Also, you should try to pick a name for yourself, at least a first name.”
The doctor took a deep breath, and looked over at the police officer. Serento pushed away from the wall and walked to the end of the bed before he started talking.
“You were found just across the state line of New York, and where you came from is hard to say, and the area will be vastly different depending on if you drove or not. We have been searching the area for a car, but have been coming up empty so far. If you drove, you could have come from all over the place, but for now we are looking particularly at missing persons in the states of New York, Pennsylvania and Ohio. You might have driven down from Canada, but as you accent doesn't hold a grain of Canadian, we see that as the least likely. We will continue searching for the car for a few more days, and if we can't find it, we will look more closely at the closest towns. The main problem is that it's weekend, and you might have been headed somewhere, so your parents might not miss you until Sunday evening, but as I said, we're keeping out eyes open.”
“Thank you, officer.” The boy's tone was soft and the high tones was a big contrast to the gravely officer, and all the people in the room relaxed just an infinite more.
A few minutes later, the officer, doctor and social worker all filed out of the room. Sebastian took the boy's hand in his, squeezing it in an effort to comfort. “This is my mother, Vivian. We were on out way to some relatives in Buffalo when we found you, she was over there when I was in here earlier.
“Hi, ma'am. Thank you for... everything. ” The boy stretched out his hand, and his mother took his in both of her own.
“It was my pleasure, mon cher, we are just glad that we were able to help. How do you feel?”
“A little numb, but relieved that I have somewhere to go.” He smiled at them shyly.
“We are glad to have you. We” she was broken off by her cellphone ringing in her pocket, and she excused herself, closing the door after her. Sebastian wasn't sure, but it looked like the boy relaxed just a little more when the two of them were alone, and it brought a smile the normally so cocky lips.
“We really are glad to have you. Do you want me to tell you about the family?” The boy nodded, and Sebastian went on. “Well, there's my dad, Richard, who's a lawyer. My mum, Vivian,” he gestured to the door “runs a big fashion company from Paris mostly. I have two older siblings, both in college in New York; my sister Katherine is going to medical school and my brother Oliver is studying political science.”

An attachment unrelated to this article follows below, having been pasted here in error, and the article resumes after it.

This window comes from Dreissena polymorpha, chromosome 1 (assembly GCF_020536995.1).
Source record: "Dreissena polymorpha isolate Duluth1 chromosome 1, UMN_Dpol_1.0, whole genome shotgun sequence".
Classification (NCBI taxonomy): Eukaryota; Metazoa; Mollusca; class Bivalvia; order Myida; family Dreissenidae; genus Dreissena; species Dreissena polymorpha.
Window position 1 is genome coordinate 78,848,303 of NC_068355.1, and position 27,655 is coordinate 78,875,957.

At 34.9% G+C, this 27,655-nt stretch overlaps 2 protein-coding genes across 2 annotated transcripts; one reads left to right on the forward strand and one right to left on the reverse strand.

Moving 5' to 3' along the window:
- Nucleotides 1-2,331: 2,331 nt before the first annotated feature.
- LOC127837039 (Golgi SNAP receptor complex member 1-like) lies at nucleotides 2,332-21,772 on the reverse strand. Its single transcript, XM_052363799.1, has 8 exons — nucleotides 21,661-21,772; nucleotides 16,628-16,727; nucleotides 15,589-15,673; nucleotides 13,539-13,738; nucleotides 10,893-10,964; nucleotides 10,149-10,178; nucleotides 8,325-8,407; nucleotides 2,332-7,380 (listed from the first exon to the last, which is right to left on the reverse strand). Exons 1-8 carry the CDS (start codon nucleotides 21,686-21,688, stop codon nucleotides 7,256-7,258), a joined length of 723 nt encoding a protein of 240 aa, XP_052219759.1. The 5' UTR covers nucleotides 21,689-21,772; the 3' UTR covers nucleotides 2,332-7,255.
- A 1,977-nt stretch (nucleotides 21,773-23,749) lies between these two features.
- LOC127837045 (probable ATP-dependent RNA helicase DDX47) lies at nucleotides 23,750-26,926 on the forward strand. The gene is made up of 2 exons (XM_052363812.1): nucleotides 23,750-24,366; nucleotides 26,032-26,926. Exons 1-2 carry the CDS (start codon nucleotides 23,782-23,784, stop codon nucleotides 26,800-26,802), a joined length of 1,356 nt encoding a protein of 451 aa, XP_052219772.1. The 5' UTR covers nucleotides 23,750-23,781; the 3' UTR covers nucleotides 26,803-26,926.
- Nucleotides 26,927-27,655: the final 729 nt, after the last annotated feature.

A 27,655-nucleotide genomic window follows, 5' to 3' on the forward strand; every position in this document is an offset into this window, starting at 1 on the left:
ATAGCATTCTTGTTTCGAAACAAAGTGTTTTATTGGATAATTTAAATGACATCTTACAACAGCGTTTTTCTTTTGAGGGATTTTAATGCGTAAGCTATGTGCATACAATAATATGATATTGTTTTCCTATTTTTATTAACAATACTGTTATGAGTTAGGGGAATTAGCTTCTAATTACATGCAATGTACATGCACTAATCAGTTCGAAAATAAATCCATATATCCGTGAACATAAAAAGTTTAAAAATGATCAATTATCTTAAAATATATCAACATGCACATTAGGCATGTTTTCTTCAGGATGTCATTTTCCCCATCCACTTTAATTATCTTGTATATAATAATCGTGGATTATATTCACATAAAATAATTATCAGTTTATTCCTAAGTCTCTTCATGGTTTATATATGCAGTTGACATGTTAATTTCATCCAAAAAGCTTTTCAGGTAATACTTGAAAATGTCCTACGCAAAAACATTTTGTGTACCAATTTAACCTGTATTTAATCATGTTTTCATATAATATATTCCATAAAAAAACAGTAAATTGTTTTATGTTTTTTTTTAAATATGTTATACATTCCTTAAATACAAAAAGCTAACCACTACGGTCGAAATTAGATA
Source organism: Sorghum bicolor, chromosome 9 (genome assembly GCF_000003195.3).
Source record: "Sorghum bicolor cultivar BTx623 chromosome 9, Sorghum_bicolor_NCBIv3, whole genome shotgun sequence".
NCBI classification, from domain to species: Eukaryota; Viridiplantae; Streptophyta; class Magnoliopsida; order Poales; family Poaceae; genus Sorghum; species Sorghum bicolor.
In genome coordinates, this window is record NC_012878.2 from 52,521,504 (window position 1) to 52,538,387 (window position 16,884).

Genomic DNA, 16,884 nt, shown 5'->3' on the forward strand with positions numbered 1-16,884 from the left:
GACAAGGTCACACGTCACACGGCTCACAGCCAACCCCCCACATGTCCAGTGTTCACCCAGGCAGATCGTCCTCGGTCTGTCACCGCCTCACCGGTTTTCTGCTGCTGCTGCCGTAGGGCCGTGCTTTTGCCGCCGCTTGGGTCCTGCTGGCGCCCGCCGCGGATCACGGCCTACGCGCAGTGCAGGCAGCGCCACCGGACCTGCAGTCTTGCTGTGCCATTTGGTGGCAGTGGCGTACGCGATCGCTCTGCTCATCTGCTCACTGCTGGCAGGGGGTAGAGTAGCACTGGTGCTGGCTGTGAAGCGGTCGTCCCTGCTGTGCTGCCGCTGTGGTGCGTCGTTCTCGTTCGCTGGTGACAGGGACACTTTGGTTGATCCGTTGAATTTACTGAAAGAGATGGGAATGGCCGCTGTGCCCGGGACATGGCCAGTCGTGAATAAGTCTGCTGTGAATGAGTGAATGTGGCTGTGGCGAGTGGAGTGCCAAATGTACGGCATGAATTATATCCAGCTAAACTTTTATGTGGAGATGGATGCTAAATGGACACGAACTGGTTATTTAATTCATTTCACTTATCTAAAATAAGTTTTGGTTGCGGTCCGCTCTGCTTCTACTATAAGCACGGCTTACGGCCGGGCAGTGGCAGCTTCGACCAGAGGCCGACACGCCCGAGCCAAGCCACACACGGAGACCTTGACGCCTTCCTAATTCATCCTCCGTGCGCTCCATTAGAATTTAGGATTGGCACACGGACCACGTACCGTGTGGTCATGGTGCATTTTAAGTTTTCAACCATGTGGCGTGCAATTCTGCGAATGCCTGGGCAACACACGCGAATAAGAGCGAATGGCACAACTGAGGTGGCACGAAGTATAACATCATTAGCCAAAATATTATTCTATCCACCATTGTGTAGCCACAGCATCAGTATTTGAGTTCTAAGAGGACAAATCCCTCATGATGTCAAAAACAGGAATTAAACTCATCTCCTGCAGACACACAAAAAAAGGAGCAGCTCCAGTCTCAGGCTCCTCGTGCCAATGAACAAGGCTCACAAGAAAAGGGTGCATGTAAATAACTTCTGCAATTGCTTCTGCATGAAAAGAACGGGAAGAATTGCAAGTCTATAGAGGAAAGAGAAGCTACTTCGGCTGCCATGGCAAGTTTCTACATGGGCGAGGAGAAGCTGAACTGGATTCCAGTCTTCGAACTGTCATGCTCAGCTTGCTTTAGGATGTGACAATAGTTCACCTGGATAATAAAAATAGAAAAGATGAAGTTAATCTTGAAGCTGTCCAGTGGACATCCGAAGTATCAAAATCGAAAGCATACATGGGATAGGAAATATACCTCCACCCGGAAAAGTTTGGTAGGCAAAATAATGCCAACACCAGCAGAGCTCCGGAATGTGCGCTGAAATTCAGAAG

“And you?” The boy looked at him in interest, and Sebastian gave him another smile.
“Oh, I just finished my freshman year in high school.” Sebastian decided against telling the boy anything about the choice between Paris and New York. He knew that all of this would greatly affect any plans they would make, and there was no reason for the boy to feel like they were changing their lives for him. Sebastian looked at the boy, who was smiling carefully at him, before he decided to jump in with a question that had been bugging him for some time.
“I have to ask, I was kinda expecting you to freak out, but you're so calm.”
The boy snorted and looked a little wry. “You weren't here early this morning. I had a complete melt down, cried and screamed and was generally a pain in the ass for the staff. I guess I got it out of my system, there's no use in freaking out, and the faster I get used to this life, the better for myself.”
“Wow, that is impressive. Wish I had seen the breakdown though.” He gave the boy a crooked smile, and got a wicked one back.
“Oh, it was epic. I threw things.” They laughed, and Sebastian could feel something lifting in him. He didn't meet many people who a) could keep up with him and b) could stand him for longer periods of time, but this boy seemed to get Sebastian, even without his memory.
“So, what do you say to making a list over all the things you want to try out to figure out if you know?” Sebastian drew out a notebook from his bag, and took the pen from the night table next to the bed.
“Yes, that's a great idea, let’s do that.” The boy sat up, and Sebastian found a blank page, writing on the top: What can I do?
“Well, if we take the good doctor’s advice, we should probably add every language in existence here, so let’s just write them down as we figure them out instead of trying to remember them all now.” Sebastian split the page in two with a simple line, and wrote languages on the right side. “We can check out one of them now, if you want, I speak French.”
“You do? Is that where your mother is from? France?” They boy seemed to perk up a little by this news.
“Yes, she was born and raised there, in a small city. She met my father when she came to the states to study fashion, and they married after two years together. We have lived in Paris the last year, and I learned to speak French when I was four years old. Do you understand what I just said?” Sebastian looked at the boy with raised eyebrows, waiting for any indignation that he had understood. He got a rather clear one.